U.S. Secretary of State Antony Blinken on Sunday dodged a question about whether there was "any scenario" in which U.S. troops would be deployed to defend Ukraine, saying that U.S. and European allies are looking at "practical and important" responses to Russian aggression in the region.

"Do you see any scenario in which more U.S. service members become involved here?" CNN’s Dana Bash asked Blinken on "State of the Union."


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Secretary of State Antony Blinken greets Russian Foreign Minister Sergey Lavrov before their meeting, Friday, Jan. 21, 2022, in Geneva, Switzerland. (AP Photo/Alex Brandon, Pool)

Blinken responded that the North Atlantic Treaty Organization (NATO) is preparing "massive consequences" for Russia if a "single additional Russian force" enters Ukraine.

"One of the things that we’ve been very clear about," he said, "besides the massive economic financial consequences that would befall Russia if it further commits aggression against Ukraine, is the ongoing continued buildup of defense capacity in Ukraine and equally continuing to build up NATO’s defensive capacities, including on the so-called Eastern flank, the countries near Russia. 

"The alliance is looking at very practical and important measures that it would take in the event of further Russian aggression," he said.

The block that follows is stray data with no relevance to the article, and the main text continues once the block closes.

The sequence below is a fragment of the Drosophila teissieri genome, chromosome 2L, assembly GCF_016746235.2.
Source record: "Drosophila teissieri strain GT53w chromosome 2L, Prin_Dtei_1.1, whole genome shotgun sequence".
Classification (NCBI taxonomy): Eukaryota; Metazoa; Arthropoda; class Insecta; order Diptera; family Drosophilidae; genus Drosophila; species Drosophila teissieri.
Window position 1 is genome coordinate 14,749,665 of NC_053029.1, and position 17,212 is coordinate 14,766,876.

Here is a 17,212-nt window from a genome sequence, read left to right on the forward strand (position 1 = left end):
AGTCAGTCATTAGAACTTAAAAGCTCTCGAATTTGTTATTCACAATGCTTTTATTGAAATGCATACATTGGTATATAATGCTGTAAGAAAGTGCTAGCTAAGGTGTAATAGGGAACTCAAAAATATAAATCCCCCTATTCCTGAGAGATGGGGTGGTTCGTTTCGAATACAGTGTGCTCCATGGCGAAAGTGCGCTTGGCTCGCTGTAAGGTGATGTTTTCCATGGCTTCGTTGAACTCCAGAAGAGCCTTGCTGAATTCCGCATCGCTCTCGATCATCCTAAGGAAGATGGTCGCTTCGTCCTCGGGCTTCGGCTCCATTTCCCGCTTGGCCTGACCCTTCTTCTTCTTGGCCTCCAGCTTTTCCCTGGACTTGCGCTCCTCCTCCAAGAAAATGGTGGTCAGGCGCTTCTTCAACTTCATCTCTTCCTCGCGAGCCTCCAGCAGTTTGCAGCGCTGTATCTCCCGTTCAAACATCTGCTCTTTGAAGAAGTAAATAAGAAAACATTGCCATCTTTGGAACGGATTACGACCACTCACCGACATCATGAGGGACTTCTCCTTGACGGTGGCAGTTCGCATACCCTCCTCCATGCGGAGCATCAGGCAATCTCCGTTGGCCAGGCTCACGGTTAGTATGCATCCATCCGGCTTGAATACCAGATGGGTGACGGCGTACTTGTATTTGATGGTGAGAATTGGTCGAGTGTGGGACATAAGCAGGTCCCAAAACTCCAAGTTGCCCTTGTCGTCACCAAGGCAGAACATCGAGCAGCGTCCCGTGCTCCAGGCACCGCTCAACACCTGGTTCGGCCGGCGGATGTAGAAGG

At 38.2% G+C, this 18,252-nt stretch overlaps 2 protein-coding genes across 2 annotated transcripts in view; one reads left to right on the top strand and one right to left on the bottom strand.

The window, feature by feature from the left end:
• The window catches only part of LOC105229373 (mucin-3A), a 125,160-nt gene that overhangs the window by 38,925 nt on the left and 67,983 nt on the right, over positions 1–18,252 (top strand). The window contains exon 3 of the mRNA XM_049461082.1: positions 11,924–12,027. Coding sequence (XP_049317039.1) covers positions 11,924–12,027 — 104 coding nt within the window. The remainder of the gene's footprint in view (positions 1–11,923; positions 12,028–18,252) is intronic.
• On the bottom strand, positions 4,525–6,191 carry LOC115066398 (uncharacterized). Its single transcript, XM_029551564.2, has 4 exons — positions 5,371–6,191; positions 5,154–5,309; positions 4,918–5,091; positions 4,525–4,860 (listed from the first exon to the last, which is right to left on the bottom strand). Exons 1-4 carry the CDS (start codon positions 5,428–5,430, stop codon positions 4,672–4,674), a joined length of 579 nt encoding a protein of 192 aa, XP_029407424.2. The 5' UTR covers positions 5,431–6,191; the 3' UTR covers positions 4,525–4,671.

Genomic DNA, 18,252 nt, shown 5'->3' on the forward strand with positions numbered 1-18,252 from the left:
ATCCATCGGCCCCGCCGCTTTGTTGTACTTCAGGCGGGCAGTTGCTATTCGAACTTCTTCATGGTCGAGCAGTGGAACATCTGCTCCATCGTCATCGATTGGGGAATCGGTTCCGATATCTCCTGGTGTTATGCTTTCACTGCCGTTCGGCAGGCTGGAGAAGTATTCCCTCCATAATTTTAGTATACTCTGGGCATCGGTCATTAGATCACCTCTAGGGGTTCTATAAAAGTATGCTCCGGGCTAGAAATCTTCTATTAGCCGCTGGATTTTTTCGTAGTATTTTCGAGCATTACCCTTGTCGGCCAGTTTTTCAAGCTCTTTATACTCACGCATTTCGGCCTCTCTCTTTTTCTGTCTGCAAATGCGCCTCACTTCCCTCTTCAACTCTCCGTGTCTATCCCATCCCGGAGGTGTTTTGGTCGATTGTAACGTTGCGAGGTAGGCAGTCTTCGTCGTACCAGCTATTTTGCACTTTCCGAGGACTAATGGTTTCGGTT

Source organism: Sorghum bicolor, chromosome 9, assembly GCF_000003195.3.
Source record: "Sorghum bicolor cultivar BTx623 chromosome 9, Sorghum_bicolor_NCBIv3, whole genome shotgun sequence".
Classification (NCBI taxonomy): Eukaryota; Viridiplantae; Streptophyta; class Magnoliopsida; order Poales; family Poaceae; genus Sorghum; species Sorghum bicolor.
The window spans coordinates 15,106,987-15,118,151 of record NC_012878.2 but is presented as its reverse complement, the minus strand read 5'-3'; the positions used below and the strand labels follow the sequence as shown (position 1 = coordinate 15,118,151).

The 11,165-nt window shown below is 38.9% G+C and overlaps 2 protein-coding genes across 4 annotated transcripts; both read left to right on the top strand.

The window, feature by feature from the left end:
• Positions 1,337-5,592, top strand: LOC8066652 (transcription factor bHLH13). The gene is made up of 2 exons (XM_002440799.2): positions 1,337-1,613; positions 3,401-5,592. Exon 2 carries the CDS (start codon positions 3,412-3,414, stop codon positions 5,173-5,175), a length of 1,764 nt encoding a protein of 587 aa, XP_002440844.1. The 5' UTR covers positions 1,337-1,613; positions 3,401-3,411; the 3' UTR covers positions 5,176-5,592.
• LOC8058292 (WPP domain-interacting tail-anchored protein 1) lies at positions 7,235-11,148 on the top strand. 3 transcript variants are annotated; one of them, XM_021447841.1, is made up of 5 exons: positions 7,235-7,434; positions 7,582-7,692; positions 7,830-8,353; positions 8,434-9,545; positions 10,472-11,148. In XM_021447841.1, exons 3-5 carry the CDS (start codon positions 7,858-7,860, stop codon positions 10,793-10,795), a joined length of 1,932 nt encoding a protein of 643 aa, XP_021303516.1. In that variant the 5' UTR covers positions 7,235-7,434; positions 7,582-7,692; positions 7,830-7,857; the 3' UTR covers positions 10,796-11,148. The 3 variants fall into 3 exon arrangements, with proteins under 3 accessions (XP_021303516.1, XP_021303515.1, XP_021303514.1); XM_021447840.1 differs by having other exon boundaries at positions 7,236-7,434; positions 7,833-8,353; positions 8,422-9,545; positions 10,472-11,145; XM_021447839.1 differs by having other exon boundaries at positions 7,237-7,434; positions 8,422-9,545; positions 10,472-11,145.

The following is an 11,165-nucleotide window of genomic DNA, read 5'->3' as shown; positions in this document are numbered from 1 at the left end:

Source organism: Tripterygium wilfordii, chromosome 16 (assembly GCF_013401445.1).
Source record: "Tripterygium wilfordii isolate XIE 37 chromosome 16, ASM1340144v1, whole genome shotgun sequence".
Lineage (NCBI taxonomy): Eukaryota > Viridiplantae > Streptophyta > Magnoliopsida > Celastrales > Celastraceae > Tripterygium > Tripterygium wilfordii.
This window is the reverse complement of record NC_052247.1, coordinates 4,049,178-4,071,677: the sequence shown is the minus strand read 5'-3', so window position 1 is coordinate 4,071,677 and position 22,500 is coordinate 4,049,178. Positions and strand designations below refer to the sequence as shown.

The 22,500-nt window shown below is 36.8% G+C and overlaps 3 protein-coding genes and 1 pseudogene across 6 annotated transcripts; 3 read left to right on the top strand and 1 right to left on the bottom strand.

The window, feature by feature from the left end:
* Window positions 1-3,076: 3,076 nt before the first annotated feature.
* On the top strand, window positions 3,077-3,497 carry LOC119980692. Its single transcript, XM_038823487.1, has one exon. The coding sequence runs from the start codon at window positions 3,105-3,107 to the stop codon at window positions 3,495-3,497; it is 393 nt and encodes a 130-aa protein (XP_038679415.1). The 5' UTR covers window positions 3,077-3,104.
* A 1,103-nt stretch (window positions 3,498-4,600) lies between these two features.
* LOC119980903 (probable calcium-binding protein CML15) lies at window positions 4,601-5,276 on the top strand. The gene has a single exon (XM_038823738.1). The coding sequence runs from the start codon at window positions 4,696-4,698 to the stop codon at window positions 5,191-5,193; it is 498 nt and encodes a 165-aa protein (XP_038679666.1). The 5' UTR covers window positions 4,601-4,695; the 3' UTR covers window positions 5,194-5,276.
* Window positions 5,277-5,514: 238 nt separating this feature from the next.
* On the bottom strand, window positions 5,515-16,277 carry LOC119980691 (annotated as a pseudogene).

The U.S. and NATO remain at a diplomatic impasse with Russia as the Kremlin has yet to make any moves in dismantling its 100,000-strong troop buildup along Ukraine’s border.

Blinken told reporters Friday that he made clear to Russian Foreign Minister Sergie Lavrov during their in-person meeting last week that Russia has a choice when it comes to avoiding conflict with the U.S. and NATO.

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Secretary of State Antony Blinken, left, listens as Russian Foreign Minister Sergey Lavrov speaks, Friday, Jan. 21, 2022, in Geneva, Switzerland. (AP Photo/Alex Brandon, Pool)

"You can choose the path of diplomacy that can lead to peace and security or the path that will lead only to conflict, severe consequences, and international condemnation," Blinken said. 

President Biden in early December ruled out sending U.S. troops to Ukraine to help fight Russia in the event of a Russian invasion, which officials say appears imminent.

Pentagon press secretary John Kirby said earlier this month that there are about 200 Florida National Guard soldiers who are currently in Ukraine on a rotating basis dating back to 2015 to advise and train Ukrainian soldiers, and that the mission is expected to continue while officials monitor the situation on the ground.

Kirby wouldn’t say whether the U.S. military would withdraw in the event of a Russian invasion, but he said "force protection remains paramount in our minds" and "we will make all the appropriate and proper decisions to make sure our people are safe in any event."

Secretary of State of U.S. Antony Blinken

Secretary of State of U.S. Antony Blinken speaks as he greets embassy staff at the U.S. embassy, in Kyiv, Ukraine, January 19, 2022. (Alex Brandon/Pool via REUTERS)


The U.S. delivered its first shipments of promised "lethal aid" to Ukraine Friday night, including around 200,000 pounds of ammunition and weapons for frontline defenders. The U.S. Embassy in Kyiv hailed the shipment – delivered by airplane – as part of $2.7 billion of investments made in Ukraine. 

The embassy also said the shipment "demonstrates the U.S. commitment to helping Ukraine bolster its defenses in the face of growing Russian aggression."

Fox News' Peter Aitken and Caitlin McFall contributed to this report.